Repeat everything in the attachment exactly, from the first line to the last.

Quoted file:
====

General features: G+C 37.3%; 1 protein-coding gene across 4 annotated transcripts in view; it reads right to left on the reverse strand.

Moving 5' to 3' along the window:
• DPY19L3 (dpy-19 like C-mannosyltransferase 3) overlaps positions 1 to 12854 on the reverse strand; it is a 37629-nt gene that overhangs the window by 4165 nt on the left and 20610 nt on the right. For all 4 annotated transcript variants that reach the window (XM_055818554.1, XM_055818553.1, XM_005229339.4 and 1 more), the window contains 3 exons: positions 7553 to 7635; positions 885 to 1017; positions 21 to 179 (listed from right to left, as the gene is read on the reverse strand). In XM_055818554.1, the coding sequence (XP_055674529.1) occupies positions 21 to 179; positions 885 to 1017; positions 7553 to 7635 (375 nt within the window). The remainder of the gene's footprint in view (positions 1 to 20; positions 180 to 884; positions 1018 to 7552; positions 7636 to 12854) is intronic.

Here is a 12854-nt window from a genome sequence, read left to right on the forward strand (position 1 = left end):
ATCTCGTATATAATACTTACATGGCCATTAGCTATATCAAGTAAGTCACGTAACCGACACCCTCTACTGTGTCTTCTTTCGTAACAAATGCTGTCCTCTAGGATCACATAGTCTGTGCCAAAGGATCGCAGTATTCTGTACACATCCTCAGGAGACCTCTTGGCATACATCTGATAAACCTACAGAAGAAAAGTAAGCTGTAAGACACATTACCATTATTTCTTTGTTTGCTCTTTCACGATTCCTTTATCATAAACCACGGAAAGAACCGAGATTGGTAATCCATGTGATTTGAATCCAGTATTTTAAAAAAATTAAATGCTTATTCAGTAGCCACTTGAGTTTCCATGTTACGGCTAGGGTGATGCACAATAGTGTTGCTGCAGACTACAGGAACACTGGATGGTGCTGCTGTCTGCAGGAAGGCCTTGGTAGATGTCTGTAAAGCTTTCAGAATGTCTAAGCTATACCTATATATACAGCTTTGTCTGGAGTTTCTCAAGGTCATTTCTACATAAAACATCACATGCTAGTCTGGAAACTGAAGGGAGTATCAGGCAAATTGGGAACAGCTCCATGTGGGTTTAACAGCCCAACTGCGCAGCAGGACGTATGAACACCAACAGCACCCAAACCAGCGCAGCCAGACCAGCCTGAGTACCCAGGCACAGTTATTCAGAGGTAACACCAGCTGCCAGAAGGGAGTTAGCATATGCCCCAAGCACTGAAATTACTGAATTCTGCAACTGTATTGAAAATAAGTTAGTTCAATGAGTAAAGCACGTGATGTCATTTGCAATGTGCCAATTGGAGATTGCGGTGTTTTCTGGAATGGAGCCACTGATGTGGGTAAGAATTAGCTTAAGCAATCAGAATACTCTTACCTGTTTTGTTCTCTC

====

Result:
General features: G+C 37.3%; 1 protein-coding gene across 4 annotated transcripts in view; it reads right to left on the reverse strand.

Moving 5' to 3' along the window:
• DPY19L3 (dpy-19 like C-mannosyltransferase 3) overlaps positions 1 to 12854 on the reverse strand; it is a 37629-nt gene that overhangs the window by 4165 nt on the left and 20610 nt on the right. For all 4 annotated transcript variants that reach the window (XM_055818554.1, XM_055818553.1, XM_005229339.4 and 1 more), the window contains 3 exons: positions 7553 to 7635; positions 885 to 1017; positions 21 to 179 (listed from right to left, as the gene is read on the reverse strand). In XM_055818554.1, the coding sequence (XP_055674529.1) occupies positions 21 to 179; positions 885 to 1017; positions 7553 to 7635 (375 nt within the window). The remainder of the gene's footprint in view (positions 1 to 20; positions 180 to 884; positions 1018 to 7552; positions 7636 to 12854) is intronic.

Here is a 12854-nt window from a genome sequence, read left to right on the forward strand (position 1 = left end):
ATCTCGTATATAATACTTACATGGCCATTAGCTATATCAAGTAAGTCACGTAACCGACACCCTCTACTGTGTCTTCTTTCGTAACAAATGCTGTCCTCTAGGATCACATAGTCTGTGCCAAAGGATCGCAGTATTCTGTACACATCCTCAGGAGACCTCTTGGCATACATCTGATAAACCTACAGAAGAAAAGTAAGCTGTAAGACACATTACCATTATTTCTTTGTTTGCTCTTTCACGATTCCTTTATCATAAACCACGGAAAGAACCGAGATTGGTAATCCATGTGATTTGAATCCAGTATTTTAAAAAAATTAAATGCTTATTCAGTAGCCACTTGAGTTTCCATGTTACGGCTAGGGTGATGCACAATAGTGTTGCTGCAGACTACAGGAACACTGGATGGTGCTGCTGTCTGCAGGAAGGCCTTGGTAGATGTCTGTAAAGCTTTCAGAATGTCTAAGCTATACCTATATATACAGCTTTGTCTGGAGTTTCTCAAGGTCATTTCTACATAAAACATCACATGCTAGTCTGGAAACTGAAGGGAGTATCAGGCAAATTGGGAACAGCTCCATGTGGGTTTAACAGCCCAACTGCGCAGCAGGACGTATGAACACCAACAGCACCCAAACCAGCGCAGCCAGACCAGCCTGAGTACCCAGGCACAGTTATTCAGAGGTAACACCAGCTGCCAGAAGGGAGTTAGCATATGCCCCAAGCACTGAAATTACTGAATTCTGCAACTGTATTGAAAATAAGTTAGTTCAATGAGTAAAGCACGTGATGTCATTTGCAATGTGCCAATTGGAGATTGCGGTGTTTTCTGGAATGGAGCCACTGATGTGGGTAAGAATTAGCTTAAGCAATCAGAATACTCTTACCTGTTTTGTTCTCTC